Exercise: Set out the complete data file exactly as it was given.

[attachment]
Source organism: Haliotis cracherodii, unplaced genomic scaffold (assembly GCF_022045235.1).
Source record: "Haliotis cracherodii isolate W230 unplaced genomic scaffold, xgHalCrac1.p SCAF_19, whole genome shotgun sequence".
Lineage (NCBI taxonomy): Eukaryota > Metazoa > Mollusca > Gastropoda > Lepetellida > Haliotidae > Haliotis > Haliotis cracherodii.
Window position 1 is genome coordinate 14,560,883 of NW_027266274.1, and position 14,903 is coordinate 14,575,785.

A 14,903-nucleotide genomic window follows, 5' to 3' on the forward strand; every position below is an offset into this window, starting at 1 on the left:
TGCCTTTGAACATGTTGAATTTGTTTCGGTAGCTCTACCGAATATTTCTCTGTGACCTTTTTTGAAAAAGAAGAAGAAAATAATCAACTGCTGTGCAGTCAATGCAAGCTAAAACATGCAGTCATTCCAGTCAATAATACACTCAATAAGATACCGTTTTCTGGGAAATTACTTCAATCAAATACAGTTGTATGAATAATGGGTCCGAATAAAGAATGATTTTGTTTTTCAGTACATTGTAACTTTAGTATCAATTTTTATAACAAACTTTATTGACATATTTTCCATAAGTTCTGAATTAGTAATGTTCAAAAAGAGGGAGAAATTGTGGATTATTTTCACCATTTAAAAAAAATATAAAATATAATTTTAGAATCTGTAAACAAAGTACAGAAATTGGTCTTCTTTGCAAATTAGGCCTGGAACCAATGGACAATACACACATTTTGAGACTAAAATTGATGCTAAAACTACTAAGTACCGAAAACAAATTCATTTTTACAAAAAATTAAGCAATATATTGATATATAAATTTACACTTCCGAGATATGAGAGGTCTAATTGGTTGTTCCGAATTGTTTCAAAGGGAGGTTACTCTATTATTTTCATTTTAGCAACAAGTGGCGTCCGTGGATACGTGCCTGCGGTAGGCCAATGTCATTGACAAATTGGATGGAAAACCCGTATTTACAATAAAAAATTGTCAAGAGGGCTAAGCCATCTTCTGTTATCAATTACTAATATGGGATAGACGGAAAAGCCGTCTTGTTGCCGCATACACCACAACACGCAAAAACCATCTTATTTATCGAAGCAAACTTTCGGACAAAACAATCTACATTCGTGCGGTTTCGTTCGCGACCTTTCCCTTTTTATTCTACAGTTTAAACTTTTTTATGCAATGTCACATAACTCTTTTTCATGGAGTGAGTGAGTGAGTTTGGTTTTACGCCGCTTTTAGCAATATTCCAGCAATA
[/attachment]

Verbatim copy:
Source organism: Haliotis cracherodii, unplaced genomic scaffold (assembly GCF_022045235.1).
Source record: "Haliotis cracherodii isolate W230 unplaced genomic scaffold, xgHalCrac1.p SCAF_19, whole genome shotgun sequence".
Lineage (NCBI taxonomy): Eukaryota > Metazoa > Mollusca > Gastropoda > Lepetellida > Haliotidae > Haliotis > Haliotis cracherodii.
Window position 1 is genome coordinate 14,560,883 of NW_027266274.1, and position 14,903 is coordinate 14,575,785.

A 14,903-nucleotide genomic window follows, 5' to 3' on the forward strand; every position below is an offset into this window, starting at 1 on the left:
TGCCTTTGAACATGTTGAATTTGTTTCGGTAGCTCTACCGAATATTTCTCTGTGACCTTTTTTGAAAAAGAAGAAGAAAATAATCAACTGCTGTGCAGTCAATGCAAGCTAAAACATGCAGTCATTCCAGTCAATAATACACTCAATAAGATACCGTTTTCTGGGAAATTACTTCAATCAAATACAGTTGTATGAATAATGGGTCCGAATAAAGAATGATTTTGTTTTTCAGTACATTGTAACTTTAGTATCAATTTTTATAACAAACTTTATTGACATATTTTCCATAAGTTCTGAATTAGTAATGTTCAAAAAGAGGGAGAAATTGTGGATTATTTTCACCATTTAAAAAAAATATAAAATATAATTTTAGAATCTGTAAACAAAGTACAGAAATTGGTCTTCTTTGCAAATTAGGCCTGGAACCAATGGACAATACACACATTTTGAGACTAAAATTGATGCTAAAACTACTAAGTACCGAAAACAAATTCATTTTTACAAAAAATTAAGCAATATATTGATATATAAATTTACACTTCCGAGATATGAGAGGTCTAATTGGTTGTTCCGAATTGTTTCAAAGGGAGGTTACTCTATTATTTTCATTTTAGCAACAAGTGGCGTCCGTGGATACGTGCCTGCGGTAGGCCAATGTCATTGACAAATTGGATGGAAAACCCGTATTTACAATAAAAAATTGTCAAGAGGGCTAAGCCATCTTCTGTTATCAATTACTAATATGGGATAGACGGAAAAGCCGTCTTGTTGCCGCATACACCACAACACGCAAAAACCATCTTATTTATCGAAGCAAACTTTCGGACAAAACAATCTACATTCGTGCGGTTTCGTTCGCGACCTTTCCCTTTTTATTCTACAGTTTAAACTTTTTTATGCAATGTCACATAACTCTTTTTCATGGAGTGAGTGAGTGAGTTTGGTTTTACGCCGCTTTTAGCAATATTCCAGCAATA